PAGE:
In summary

We can’t erase history, but we can correct omissions in school books about atrocities and genocide committed against Native Americans in California.

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By James C. Ramos, Special to CalMatters

Assemblymember James C. Ramos is a Democrat who represents the 40th Assembly District  in San Bernardino County and is the first California Native American elected to the Legislature,

In June we marked the one-year anniversary of Gov. Gavin Newsom’s formal apology to California’s Native American people for official atrocities and genocide committed against them by the state. 

California’s first governor, Peter Burnett, called for “extermination of the Indian race” at the beginning of his term in 1857. The Legislature obliged Burnett by paying to raise militias and fund bounties for killing Indian people. What followed was more than a century of violence, slavery and attempts to wipe out the Native American people and culture. None of that was acknowledged until California’s 40th governor stood under a canopy of trees in West Sacramento and apologized.

Much has happened since last June. COVID-19 dramatically changed our world. So did the killing of George Floyd, exposing vast fault lines of racism and inequality, and sparking frustration among minority communities. Symbols of past wrongs – such as Confederate monuments – are coming down. California legislative leaders from both houses decided to remove the statue of Christopher Columbus from the state Capitol rotunda. Statues of Junipero Serra are also being removed around the state and country.

The fateful events of 2020 have opened up wounds that for so many never truly healed. “You can’t erase history” is a common refrain from those opposed to removing statutes of long-ago oppressors that still cause pain for people of color. Alternatively, why don’t we ask who created the history that we all grew up learning in school? We can’t erase history, but surely we can and must correct omissions that created the fairy tales and myths in schoolbooks.

Honoring Confederate generals and politicians is honoring traitors who took up arms against the United States and caused the slaughter of hundreds of thousands during the Civil War, all to preserve human bondage. The argument for secession and “states’ rights” meant the right to keep human beings as slaves.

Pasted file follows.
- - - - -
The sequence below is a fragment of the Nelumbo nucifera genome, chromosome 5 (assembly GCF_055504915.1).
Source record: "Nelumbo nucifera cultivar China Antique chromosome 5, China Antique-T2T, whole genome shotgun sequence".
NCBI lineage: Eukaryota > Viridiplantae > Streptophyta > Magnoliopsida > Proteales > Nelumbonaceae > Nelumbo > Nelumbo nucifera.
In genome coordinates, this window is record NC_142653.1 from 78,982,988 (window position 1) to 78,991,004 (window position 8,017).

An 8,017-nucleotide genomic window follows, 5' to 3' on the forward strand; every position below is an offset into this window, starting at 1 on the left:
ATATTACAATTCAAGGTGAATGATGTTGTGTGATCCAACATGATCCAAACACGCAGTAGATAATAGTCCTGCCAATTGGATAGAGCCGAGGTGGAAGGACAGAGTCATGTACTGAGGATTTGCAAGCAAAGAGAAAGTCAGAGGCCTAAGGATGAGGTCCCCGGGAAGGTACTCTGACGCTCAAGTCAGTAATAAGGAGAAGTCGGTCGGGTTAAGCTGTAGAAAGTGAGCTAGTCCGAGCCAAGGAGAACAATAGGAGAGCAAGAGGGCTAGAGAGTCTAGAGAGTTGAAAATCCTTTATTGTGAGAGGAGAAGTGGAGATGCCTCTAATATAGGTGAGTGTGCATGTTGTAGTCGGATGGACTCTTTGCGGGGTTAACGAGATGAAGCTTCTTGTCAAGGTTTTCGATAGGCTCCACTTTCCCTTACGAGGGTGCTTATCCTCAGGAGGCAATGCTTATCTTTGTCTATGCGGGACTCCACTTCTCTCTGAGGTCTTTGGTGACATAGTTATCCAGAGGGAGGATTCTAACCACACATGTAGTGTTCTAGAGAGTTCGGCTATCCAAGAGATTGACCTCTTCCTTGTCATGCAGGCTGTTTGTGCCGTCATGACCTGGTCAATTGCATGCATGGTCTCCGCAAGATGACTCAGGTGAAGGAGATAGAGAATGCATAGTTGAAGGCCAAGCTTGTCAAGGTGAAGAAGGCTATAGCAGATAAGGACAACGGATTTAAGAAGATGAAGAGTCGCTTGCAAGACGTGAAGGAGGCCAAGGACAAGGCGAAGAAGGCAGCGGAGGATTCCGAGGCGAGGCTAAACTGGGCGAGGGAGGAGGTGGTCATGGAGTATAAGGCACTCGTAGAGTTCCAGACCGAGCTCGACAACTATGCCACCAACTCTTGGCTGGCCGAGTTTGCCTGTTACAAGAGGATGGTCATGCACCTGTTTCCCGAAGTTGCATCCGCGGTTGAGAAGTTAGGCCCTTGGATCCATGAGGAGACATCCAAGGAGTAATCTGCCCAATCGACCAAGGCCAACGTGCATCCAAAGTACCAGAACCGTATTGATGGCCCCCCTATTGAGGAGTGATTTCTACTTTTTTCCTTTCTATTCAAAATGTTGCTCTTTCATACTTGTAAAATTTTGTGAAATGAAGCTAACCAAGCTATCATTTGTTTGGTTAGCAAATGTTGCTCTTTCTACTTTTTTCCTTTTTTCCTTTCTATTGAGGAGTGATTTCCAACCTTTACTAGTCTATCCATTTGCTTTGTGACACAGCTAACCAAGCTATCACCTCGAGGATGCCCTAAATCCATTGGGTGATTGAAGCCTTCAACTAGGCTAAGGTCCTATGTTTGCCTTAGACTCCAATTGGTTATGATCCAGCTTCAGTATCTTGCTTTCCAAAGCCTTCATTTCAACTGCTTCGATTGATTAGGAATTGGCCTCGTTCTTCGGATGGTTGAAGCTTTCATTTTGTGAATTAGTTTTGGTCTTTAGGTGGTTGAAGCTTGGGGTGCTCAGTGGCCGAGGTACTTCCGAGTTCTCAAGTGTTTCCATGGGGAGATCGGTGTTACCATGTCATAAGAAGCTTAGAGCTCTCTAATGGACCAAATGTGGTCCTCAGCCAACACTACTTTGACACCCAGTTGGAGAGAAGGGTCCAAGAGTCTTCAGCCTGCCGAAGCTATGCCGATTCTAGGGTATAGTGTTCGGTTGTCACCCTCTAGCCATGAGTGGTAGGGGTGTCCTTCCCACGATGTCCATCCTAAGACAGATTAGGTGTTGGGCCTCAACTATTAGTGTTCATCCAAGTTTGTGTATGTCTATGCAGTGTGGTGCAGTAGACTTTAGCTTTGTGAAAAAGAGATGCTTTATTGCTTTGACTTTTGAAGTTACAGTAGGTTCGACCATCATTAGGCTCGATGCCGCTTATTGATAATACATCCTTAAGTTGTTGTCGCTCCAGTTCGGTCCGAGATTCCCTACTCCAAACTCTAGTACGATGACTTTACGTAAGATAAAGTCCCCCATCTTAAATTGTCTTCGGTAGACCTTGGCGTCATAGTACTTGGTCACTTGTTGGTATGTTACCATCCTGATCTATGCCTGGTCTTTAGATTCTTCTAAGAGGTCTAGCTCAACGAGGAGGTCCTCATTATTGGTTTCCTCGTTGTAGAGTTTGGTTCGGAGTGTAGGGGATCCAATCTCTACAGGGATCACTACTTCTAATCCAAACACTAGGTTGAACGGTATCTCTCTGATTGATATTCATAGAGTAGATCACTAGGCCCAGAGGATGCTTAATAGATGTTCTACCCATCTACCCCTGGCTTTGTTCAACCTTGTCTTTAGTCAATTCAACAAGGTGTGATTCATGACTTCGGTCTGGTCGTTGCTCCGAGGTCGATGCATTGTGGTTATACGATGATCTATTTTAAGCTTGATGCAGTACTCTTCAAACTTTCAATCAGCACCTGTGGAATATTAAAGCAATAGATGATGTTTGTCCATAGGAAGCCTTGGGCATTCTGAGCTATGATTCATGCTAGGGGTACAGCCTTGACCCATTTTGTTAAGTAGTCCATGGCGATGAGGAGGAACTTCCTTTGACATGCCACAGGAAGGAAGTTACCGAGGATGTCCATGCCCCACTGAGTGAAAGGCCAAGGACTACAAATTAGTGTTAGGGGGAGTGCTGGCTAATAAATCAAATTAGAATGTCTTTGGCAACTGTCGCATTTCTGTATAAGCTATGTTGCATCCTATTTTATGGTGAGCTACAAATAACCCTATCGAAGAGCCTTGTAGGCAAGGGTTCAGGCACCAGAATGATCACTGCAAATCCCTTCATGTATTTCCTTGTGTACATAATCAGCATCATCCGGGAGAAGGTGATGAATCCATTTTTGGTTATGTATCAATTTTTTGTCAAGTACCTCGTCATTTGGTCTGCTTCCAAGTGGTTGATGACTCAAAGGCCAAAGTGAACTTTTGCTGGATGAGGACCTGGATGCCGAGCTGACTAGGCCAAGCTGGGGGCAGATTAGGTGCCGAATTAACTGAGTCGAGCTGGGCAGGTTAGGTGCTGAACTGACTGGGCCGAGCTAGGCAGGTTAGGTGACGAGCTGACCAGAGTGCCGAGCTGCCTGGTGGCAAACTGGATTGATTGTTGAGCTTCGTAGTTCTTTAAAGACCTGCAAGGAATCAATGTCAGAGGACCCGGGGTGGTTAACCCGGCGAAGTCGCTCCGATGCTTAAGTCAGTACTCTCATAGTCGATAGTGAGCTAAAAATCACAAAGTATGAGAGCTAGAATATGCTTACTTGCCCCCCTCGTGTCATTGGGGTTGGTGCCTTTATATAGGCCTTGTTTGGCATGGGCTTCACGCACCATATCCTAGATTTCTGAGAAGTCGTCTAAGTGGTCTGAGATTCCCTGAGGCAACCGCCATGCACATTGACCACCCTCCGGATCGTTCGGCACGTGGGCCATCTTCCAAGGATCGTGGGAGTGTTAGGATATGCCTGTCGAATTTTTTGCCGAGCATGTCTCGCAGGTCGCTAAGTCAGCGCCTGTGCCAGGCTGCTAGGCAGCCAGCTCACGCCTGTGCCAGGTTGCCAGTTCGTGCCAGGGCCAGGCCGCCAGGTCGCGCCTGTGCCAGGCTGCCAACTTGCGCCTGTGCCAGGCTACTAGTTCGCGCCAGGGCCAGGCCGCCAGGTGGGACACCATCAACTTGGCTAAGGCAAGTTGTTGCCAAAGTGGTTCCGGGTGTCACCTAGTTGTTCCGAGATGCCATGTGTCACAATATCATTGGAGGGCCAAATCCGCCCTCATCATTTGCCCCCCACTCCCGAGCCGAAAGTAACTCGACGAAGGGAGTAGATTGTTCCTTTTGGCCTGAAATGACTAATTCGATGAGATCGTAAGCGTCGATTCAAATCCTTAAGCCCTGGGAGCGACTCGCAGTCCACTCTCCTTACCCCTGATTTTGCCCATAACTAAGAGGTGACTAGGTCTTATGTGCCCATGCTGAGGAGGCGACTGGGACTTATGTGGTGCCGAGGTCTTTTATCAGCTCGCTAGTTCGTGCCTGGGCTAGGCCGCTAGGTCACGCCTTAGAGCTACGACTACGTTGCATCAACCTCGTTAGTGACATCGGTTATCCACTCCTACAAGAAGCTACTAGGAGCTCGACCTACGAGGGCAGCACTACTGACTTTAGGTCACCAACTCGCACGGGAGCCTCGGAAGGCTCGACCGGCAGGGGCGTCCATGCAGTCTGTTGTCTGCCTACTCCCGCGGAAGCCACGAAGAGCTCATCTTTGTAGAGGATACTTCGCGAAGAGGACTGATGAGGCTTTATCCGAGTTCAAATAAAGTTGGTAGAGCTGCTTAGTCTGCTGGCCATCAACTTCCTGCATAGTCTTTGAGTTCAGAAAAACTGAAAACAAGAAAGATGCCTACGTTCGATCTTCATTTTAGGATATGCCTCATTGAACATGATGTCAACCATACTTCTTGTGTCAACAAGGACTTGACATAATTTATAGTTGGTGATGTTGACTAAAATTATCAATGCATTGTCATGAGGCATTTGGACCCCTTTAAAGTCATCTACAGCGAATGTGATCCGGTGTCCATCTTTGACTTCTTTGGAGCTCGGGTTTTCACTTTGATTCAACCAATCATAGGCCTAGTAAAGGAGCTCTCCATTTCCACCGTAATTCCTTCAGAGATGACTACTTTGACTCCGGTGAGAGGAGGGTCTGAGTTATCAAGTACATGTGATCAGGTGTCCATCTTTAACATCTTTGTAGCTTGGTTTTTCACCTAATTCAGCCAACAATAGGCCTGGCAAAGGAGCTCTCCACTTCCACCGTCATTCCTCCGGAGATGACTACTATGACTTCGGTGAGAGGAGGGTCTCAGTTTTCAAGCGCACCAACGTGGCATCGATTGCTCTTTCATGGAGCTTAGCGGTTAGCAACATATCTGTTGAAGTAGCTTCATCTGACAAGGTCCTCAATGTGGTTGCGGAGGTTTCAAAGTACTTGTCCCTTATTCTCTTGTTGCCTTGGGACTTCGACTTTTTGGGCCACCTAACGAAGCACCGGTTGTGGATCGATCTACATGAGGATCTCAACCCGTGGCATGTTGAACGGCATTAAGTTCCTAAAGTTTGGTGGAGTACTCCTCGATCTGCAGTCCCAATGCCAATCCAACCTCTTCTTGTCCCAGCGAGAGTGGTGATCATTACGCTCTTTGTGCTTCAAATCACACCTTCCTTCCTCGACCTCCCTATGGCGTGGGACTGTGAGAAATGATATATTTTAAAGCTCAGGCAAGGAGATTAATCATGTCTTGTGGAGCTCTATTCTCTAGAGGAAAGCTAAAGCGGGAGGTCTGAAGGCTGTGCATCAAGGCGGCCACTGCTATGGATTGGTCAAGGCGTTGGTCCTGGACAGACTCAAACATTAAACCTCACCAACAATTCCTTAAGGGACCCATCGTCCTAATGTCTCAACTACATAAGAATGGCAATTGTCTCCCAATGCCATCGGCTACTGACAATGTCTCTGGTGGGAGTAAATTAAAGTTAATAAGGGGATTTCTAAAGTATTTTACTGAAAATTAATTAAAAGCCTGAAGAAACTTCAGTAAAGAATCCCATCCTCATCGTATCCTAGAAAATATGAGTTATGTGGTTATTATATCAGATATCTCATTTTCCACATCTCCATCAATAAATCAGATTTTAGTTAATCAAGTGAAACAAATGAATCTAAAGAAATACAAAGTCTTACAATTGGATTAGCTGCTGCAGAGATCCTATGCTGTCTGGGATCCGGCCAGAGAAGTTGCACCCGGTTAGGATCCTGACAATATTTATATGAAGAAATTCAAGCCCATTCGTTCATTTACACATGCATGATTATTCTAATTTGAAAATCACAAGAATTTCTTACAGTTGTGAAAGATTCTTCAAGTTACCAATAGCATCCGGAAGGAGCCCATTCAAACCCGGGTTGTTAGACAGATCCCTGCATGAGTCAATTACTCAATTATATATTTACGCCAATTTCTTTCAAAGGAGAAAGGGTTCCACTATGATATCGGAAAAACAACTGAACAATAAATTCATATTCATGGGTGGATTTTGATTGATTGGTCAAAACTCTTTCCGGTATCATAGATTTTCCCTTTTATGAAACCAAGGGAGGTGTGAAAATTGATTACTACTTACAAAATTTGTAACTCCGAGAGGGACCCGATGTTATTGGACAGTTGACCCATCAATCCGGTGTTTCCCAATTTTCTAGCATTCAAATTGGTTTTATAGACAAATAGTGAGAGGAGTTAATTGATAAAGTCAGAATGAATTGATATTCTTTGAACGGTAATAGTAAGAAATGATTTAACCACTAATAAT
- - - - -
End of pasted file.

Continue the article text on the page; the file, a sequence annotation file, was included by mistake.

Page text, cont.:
Today we are witnessing the resentment of people of color – now joined, polls show, by a solid majority of the American people – who are no longer content to remain silent. Neither am I.

Celebrating many Spanish, Mexican and California rulers idealizes their attempts to annihilate generations of Indian people in this state. For too long, Californians have been silent over the killing of Native American people, the destruction of their way of life and treating them as though they were invisible or less than human. 

Statues of Serra remind me and other California Native Americans of the annihilation of so many of our people. Serra was instrumental in creating the mission system – a system of forced assimilation and servitude that eroded our language and culture. As Californians, we must tell a factual history that includes the experiences of those who suffered grievous wrongs perpetrated by men who were rewarded by being glorified in history and glamorized in marble.

One step toward healing and a new attitude about Native Americans would be the long awaited repatriation to the state’s tribes of Indigenous remains and artifacts by the University of California system. Of a total inventory of 601,200 remains and artifacts held by UC, only 153,100 have been returned over a period of decades. 

A recent report from California’s auditor outlined delays and careless custody, despite UC’s legal duty to send back the remains to Native people. The delays and absence of care are only reminders of the lack of respect and invisibility endured by Native Americans here and across the country. Those remains deserve to be returned to their people and buried with respect.

It is time for this state to engage in meaningful discussions so the real history of California can be recorded and taught. Only then can the long process of genuine healing occur.


James C. Ramos is a lifelong resident of the San Manuel Indian Reservation, member of the Serrano/Cahuilla tribes. He has written about the significance of Gov. Newsom’s apology.

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